Newspaper article THE JOURNAL RECORD

Majority of U.S. Economists Predict `Modest' Rebound

Newspaper article THE JOURNAL RECORD

Majority of U.S. Economists Predict `Modest' Rebound

Article excerpt

WASHINGTON - The U.S. economy, despite the predictions of the Reagan administration, will rebound only modestly in coming months wit h a recession looming as a definite risk next year, business economists predicted Monday.

The National Association of Business Economists said its most recent survey of members found 52 percent expected the country would be in a recession by the end of 1986.

Kathleen M. Cooper, vice president of the association, said this number, while still a majority, was down somewhat from a survey conducted a year ago. At that time, 87 percent of the economists were predicting a recession by the end of 1986.

She said the change in sentiment has occurred because of the weak growth the country has gone through in the past year. This yearlong pause in activity has helped the economy to make adjustments that should prolong the recovery, many economists believe.

""The past year's tepid growth rate provided a nerve-racking but needed respite from the torrid pace of the recovery's first six quarters,'' she said. ""Another factor allowing us to worry less about near-term recession is our strongly held belief that the dollar will move lower over the next year.''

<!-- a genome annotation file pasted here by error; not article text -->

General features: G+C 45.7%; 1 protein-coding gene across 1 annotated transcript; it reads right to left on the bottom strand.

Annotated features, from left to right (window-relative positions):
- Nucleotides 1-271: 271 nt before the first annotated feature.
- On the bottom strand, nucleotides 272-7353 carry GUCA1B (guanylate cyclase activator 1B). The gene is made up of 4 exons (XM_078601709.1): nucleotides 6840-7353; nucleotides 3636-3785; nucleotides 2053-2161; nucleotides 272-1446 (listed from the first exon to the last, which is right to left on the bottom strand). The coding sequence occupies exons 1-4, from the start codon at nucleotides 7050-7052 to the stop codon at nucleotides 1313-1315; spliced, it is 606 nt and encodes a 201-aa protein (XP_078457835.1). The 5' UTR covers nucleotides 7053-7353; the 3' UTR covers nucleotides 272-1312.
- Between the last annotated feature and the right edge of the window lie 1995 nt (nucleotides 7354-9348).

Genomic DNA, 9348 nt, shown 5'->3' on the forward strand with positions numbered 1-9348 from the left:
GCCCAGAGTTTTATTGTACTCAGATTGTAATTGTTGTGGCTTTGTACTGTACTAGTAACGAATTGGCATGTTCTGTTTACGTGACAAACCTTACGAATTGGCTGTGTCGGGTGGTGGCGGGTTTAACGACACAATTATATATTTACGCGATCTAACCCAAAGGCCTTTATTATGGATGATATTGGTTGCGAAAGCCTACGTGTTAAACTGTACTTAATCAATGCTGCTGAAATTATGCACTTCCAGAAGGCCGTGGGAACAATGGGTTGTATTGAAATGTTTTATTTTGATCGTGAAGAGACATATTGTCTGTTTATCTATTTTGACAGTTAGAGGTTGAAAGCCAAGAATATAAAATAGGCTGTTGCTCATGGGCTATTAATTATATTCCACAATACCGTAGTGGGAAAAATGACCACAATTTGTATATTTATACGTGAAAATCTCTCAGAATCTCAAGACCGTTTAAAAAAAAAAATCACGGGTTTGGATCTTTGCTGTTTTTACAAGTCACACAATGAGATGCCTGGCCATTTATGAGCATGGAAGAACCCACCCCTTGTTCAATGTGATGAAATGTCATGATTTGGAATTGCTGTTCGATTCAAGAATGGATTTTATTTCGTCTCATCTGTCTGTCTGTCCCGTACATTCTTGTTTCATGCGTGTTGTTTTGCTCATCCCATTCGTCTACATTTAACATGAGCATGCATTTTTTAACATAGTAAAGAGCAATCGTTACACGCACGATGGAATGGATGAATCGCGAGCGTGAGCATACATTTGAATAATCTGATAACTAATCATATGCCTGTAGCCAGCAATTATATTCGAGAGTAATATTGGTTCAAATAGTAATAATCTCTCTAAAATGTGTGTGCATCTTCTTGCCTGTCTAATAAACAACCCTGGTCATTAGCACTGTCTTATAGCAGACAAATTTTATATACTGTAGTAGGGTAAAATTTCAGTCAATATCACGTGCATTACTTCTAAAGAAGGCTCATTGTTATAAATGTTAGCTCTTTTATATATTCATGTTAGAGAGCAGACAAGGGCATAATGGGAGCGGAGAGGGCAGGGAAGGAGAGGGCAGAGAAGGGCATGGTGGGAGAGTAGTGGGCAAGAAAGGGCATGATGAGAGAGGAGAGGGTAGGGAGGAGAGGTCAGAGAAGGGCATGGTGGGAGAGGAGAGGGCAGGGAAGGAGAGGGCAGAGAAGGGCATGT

She said a drop in the dollar will expand U.S. exports while cutting down on imports, and thus add to domestic economic growth.

While fewer economists than a year ago are predicting an outright recession, their optimism about total economic growth has weakened as well.

The economists, who provide advice to U.S. businesses, banks and industrial companies, forecast the economy will grow this year at an anemic 2.2 percent rate, rebounding only slightly to 2.7 percent growth in 1986.

By contrast, the Reagan administration is calling for 3 percent growth this year followed by an even stronger 4 percent growth rate in 1986. The economy grew at a 5.7 percent rate in 1984.

The chief reason for the pessimism is a belief that too little has been done to control soaring federal budget deficits. The economists forecast the budget deficit next year will still top $200 billion, compared to an administration expectation of a $178 billion deficit next year. …

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